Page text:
A Greek exit from the euro area has the potential to be the European Union’s most economically and politically destructive event of a generation. Unfortunately, Europe has reached the point where it must prepare for such an outcome.
Whether Greeks want it or not, circumstances could soon force their country to return to the drachma. Europe’s leaders, as Luxembourg Prime Minister Jean-Claude Juncker hinted, might extend Greece’s deadlines to meet the budget targets required for rescue money, but they won’t provide emergency financing to a government that refuses austerity measures. Without Europe’s help, Greece’s government (whoever ends up leading it) faces a dilemma: Cut spending even more than under the austerity program, or default on its debts and print a new currency to pay its bills.
A return to the drachma would be painful. The currency would immediately be worth a fraction of a euro, and would depreciate further if the government printed money to finance deficit spending. Bank depositors would get devalued drachmas, if they got anything at all. Businesses would be starved of credit. Prices and wages would probably rise to compensate for the currency’s loss of value, eroding the benefit of a cheap currency to Greek exporters.
The rest of Europe would face the daunting challenge of containing the fallout. To that end, as Bloomberg View columnist Clive Crook notes today, it must be prepared to do all the same fiscal reforms and take all the same emergency measures needed to keep the euro area intact, and more. Even then, a Greek exit would have unpredictable consequences.
First, Europe would have to absorb immediate losses on money lent to Greece. The country has about 400 billion euros in external debts, which its government, banks and companies would probably pay only in part or in drachmas. European taxpayers would suffer the lion’s share of the losses: Their exposure by way of the European Central Bank, national central banks and EU lending programs amounts to more than 300 billion euros. The rest would fall on private companies and banks, particularly in France, possibly requiring governments to step in and provide capital.
Second, European officials would need a plan to stop bank runs. As soon as Italian, Portuguese, Spanish and maybe even French depositors see footage of Greeks clamoring for their savings, they’ll want to get their euros out of local banks as quickly as possible. Bank holidays and bans on withdrawals would help only temporarily. To prevent a collapse of the banking system, Europe’s leaders would have to guarantee all deposits in euro-area banks, a move that would put Germany and other core countries on the hook for insuring more than 3 trillion euros in Italian and Spanish deposits. Common deposit insurance would also require euro-area governments to achieve in a matter of days a harmonization of banking regulation that has escaped them for more than a decade.
Third, Europe would have to calm market fears that other euro-area countries, such as Portugal and Spain, might follow Greece’s lead. Investors’ worries about such an outcome could become self-fulfilling if they pushed borrowing costs up to levels that the governments can’t bear -- a trend already evident in the yield on Spain’s 10-year bond, which stood at 6.3 percent Tuesday, up from less than 5 percent in early March. To keep interest rates down, the ECB could buy even more government bonds than it already has, or lend banks more money to do so. This could eventually leave the ECB holding or financing all the debt of the afflicted governments.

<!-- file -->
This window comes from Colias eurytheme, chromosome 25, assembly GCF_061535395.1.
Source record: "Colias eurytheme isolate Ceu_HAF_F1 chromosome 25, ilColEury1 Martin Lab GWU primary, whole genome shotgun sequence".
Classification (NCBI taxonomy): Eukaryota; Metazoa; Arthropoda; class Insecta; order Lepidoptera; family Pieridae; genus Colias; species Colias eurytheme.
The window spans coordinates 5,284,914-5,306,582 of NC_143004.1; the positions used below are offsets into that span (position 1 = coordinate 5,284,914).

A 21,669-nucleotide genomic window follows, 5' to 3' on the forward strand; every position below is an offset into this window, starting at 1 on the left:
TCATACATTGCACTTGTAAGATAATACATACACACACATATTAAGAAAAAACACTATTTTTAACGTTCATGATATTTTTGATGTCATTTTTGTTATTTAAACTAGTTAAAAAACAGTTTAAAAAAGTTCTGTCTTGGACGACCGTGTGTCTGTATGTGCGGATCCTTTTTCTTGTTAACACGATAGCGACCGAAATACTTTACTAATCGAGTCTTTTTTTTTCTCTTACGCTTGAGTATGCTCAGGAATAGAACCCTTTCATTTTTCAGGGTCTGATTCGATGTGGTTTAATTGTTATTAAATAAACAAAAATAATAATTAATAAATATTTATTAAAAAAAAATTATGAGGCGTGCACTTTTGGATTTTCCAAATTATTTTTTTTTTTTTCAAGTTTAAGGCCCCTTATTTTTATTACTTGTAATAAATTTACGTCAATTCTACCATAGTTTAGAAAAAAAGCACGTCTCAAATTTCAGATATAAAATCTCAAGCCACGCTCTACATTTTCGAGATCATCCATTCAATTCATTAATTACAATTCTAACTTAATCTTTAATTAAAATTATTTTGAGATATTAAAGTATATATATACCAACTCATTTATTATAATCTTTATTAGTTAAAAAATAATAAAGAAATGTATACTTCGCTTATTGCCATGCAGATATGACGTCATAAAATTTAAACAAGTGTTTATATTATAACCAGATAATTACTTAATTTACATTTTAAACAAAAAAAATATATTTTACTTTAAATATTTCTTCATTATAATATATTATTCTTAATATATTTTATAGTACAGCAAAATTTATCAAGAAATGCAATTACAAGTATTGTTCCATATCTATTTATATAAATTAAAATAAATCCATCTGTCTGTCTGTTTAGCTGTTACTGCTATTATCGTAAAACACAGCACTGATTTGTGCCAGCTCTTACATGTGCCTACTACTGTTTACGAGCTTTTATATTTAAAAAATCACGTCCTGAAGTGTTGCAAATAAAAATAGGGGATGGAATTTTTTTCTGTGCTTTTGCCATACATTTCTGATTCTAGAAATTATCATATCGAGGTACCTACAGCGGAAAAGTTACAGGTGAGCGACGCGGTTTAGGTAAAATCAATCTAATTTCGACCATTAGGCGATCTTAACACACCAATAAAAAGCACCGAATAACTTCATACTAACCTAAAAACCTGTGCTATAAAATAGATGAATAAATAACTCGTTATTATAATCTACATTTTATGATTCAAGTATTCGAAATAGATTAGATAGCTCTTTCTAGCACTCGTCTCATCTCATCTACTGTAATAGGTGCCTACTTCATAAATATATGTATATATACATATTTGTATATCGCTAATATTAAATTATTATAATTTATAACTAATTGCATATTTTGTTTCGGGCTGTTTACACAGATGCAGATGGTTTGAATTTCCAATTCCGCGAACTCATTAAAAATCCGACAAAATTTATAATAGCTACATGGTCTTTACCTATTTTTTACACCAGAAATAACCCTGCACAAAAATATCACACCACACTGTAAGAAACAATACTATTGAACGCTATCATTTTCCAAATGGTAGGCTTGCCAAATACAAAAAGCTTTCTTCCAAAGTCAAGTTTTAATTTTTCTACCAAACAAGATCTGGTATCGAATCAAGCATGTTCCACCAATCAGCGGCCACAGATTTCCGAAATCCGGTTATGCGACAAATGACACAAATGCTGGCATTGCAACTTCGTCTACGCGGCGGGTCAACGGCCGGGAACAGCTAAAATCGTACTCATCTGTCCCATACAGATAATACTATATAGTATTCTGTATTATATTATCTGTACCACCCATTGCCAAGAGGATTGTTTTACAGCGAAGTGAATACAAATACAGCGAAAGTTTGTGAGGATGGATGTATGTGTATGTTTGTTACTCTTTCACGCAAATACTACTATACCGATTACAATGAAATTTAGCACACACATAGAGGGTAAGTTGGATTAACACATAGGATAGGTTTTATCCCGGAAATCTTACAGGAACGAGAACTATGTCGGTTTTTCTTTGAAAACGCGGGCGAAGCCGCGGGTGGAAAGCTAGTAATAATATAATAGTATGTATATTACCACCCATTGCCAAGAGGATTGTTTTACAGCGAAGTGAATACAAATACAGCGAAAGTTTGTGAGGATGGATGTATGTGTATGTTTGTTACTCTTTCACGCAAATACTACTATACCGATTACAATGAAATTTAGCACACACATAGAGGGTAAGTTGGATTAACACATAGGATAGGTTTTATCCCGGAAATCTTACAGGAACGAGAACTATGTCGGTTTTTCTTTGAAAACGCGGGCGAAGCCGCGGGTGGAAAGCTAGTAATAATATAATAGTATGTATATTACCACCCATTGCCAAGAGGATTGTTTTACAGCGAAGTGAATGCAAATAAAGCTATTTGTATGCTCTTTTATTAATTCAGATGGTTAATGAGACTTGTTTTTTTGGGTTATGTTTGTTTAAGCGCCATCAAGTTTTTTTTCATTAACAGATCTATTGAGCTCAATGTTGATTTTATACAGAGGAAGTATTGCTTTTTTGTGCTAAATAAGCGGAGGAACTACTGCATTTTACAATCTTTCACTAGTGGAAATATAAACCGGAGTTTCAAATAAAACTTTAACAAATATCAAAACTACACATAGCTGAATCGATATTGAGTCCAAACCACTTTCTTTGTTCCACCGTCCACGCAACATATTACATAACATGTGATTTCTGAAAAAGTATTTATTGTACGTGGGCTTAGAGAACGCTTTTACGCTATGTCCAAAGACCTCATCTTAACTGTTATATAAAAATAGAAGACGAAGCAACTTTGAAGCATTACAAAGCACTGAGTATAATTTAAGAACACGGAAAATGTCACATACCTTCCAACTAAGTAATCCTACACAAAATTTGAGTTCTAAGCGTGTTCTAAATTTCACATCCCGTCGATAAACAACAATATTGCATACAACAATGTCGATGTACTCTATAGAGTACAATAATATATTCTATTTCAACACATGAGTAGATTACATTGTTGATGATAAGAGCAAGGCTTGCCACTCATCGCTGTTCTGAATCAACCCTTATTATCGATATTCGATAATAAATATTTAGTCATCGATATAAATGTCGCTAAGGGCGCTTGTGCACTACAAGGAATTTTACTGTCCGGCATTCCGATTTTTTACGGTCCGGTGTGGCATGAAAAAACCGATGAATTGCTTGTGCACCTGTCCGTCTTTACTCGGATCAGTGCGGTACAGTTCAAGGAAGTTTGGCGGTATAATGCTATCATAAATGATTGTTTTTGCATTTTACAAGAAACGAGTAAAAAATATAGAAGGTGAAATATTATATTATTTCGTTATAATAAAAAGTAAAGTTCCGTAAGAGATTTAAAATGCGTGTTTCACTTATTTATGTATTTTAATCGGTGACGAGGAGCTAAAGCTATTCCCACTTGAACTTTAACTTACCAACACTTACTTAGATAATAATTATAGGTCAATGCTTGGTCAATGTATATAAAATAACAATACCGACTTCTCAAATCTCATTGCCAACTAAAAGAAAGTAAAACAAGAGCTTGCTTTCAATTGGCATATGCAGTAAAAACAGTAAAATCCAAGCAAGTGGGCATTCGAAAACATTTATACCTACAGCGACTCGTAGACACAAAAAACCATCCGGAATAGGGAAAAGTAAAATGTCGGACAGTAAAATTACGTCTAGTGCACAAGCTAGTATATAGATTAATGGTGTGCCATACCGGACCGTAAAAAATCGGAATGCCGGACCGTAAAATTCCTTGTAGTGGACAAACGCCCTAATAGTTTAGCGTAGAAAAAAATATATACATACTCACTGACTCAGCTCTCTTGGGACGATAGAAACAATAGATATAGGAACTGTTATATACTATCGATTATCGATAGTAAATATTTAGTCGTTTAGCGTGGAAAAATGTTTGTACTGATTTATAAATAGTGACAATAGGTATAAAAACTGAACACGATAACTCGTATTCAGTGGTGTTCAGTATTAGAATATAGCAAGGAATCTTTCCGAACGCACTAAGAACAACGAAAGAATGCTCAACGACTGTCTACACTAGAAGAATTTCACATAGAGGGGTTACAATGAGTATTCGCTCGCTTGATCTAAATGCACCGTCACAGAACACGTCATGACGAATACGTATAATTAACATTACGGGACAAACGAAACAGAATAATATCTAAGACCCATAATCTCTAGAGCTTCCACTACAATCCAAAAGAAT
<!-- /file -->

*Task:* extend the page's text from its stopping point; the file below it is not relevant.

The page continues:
Alternatively, the ECB could try to restore market confidence with a show of overwhelming force, guaranteeing the repayment of all struggling euro-area governments’ debts for the foreseeable future. But even this course of action, which Bloomberg View has advocated as part of a plan to hold the euro together, might not have the desired healing effect after a Greek exit.
There would be political as well as economic costs. Greece is highly unlikely to leave the EU in a fit of nationalist pique -- it doesn’t want to face Turkey alone over Cyprus, or to see Balkan neighbors such as Albania, Macedonia and Serbia join the EU while it seethes outside. But for a European project that has been expanding and integrating ever more deeply since its formation as a six-nation coal and steel production union in 1951, a Greek exit from the euro -- especially if followed by other countries -- would mark a turning point. For example, if Greece can leave the euro, why not kick it out of the Schengen open-border zone? The majority of illegal immigrants to the EU come through Greece’s border with Turkey. It’s hard to predict what else might unravel.
Given the potential for unintended and unforeseen consequences, the least bad course for Greece and the EU remains, as Juncker hinted, for deadlines to be waived long enough for Greece to form a government that would recommit to a reform program. To make such an outcome possible, Europe’s leaders should move beyond self-defeating austerity and take immediate steps to support growth in Greece and other struggling countries. Failing that, Europe will have no choice but to prepare for the worst.
Read more opinion online from Bloomberg View.
Today’s highlights: the View editors on tariffs on Chinese solar products; Margaret Carlson on boring white Republicans; Clive Crook on Germany and Greece; Peter Orszag on small-business woes; Jonathan Weil on JPMorgan Chase and regulators; Rachelle Bergstein on the economics of stiletto heels; and Zvi Bodie and Cornelius Hurley on the Office of Financial Research.
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